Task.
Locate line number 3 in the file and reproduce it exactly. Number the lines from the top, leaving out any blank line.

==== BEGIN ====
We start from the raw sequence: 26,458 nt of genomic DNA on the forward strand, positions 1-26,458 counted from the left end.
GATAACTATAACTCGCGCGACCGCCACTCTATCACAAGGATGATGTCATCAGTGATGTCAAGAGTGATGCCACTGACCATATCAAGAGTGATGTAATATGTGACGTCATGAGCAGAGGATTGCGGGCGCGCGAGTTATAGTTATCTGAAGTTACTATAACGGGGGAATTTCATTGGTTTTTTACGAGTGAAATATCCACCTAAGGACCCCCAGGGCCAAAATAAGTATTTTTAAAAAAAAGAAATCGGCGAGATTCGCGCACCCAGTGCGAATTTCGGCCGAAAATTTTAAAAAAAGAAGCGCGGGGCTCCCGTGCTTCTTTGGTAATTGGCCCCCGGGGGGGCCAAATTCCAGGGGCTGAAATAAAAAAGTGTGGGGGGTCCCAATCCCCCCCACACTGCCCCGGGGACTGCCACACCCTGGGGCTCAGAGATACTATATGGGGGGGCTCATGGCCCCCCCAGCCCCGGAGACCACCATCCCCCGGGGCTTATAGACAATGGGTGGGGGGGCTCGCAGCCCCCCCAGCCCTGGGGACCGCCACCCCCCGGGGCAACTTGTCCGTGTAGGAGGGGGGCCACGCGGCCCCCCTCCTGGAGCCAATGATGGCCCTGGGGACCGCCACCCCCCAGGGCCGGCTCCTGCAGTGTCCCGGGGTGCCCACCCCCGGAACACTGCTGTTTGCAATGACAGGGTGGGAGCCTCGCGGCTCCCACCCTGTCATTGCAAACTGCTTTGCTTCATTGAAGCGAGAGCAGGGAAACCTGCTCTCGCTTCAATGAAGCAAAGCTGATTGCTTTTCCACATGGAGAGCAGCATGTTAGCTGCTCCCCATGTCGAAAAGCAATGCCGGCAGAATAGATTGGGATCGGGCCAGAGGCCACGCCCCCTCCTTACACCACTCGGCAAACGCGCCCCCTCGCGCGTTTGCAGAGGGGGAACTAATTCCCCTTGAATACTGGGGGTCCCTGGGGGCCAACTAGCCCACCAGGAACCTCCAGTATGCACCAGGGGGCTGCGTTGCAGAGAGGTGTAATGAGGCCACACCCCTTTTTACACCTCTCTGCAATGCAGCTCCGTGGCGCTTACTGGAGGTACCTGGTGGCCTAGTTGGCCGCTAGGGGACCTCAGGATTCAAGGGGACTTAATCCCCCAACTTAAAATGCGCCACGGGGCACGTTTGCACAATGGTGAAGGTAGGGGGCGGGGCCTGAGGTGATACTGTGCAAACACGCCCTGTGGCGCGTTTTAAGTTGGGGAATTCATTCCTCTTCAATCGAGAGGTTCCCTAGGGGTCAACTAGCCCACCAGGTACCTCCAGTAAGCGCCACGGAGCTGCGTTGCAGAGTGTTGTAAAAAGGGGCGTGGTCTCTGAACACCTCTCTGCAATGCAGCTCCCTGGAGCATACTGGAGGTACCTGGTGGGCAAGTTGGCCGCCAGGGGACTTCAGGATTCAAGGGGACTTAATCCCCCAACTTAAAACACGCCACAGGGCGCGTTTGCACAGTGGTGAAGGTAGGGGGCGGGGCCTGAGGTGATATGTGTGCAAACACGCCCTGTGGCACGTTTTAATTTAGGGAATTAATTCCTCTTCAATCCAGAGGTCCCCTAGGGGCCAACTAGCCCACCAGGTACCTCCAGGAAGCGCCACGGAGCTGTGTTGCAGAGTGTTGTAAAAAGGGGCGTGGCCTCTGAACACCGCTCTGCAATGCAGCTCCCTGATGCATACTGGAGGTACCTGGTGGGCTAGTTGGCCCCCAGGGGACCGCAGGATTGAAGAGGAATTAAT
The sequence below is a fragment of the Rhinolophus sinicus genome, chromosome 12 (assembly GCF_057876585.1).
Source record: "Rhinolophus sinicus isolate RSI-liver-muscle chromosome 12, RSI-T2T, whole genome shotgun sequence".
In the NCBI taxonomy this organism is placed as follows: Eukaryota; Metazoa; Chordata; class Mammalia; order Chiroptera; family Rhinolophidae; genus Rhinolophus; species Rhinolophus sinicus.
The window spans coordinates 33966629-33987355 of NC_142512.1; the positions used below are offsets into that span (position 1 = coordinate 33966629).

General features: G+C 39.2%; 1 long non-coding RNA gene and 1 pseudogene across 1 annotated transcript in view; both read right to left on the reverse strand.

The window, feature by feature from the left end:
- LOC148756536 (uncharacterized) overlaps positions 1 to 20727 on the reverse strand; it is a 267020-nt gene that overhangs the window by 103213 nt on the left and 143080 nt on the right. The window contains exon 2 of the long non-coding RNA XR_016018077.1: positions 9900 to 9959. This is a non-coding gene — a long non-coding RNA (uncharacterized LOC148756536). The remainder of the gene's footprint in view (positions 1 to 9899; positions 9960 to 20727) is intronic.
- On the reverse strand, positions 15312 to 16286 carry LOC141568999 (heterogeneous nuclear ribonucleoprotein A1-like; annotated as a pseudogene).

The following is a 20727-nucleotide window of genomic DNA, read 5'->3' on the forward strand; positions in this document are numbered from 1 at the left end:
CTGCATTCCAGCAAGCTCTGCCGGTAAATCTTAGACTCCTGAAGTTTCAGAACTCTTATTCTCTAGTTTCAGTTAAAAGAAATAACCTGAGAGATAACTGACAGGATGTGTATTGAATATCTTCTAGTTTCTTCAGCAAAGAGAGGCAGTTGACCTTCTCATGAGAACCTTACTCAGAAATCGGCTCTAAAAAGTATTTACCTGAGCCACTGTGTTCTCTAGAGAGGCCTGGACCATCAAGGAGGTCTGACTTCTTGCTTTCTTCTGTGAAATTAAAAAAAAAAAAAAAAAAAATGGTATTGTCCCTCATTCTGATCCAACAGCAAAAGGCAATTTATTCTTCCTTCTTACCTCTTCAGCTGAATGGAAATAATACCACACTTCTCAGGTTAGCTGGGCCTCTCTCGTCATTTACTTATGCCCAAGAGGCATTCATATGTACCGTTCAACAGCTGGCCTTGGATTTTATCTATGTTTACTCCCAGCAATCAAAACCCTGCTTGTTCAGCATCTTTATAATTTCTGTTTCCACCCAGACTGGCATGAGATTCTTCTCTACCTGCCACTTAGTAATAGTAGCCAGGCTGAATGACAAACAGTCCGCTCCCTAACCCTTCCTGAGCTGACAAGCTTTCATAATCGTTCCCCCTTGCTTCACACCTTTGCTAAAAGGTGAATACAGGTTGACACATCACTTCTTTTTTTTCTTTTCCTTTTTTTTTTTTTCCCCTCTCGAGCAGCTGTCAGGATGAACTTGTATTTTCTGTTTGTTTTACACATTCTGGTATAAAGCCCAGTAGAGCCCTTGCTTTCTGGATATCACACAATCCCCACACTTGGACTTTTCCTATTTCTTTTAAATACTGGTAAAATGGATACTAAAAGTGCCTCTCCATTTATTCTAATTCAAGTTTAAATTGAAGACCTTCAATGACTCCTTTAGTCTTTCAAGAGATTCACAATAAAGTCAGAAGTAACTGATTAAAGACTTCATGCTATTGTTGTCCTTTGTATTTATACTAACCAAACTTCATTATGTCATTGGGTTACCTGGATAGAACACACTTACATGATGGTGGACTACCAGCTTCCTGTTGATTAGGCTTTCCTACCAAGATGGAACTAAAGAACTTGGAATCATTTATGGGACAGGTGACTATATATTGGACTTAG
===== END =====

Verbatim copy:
The sequence below is a fragment of the Rhinolophus sinicus genome, chromosome 12 (assembly GCF_057876585.1).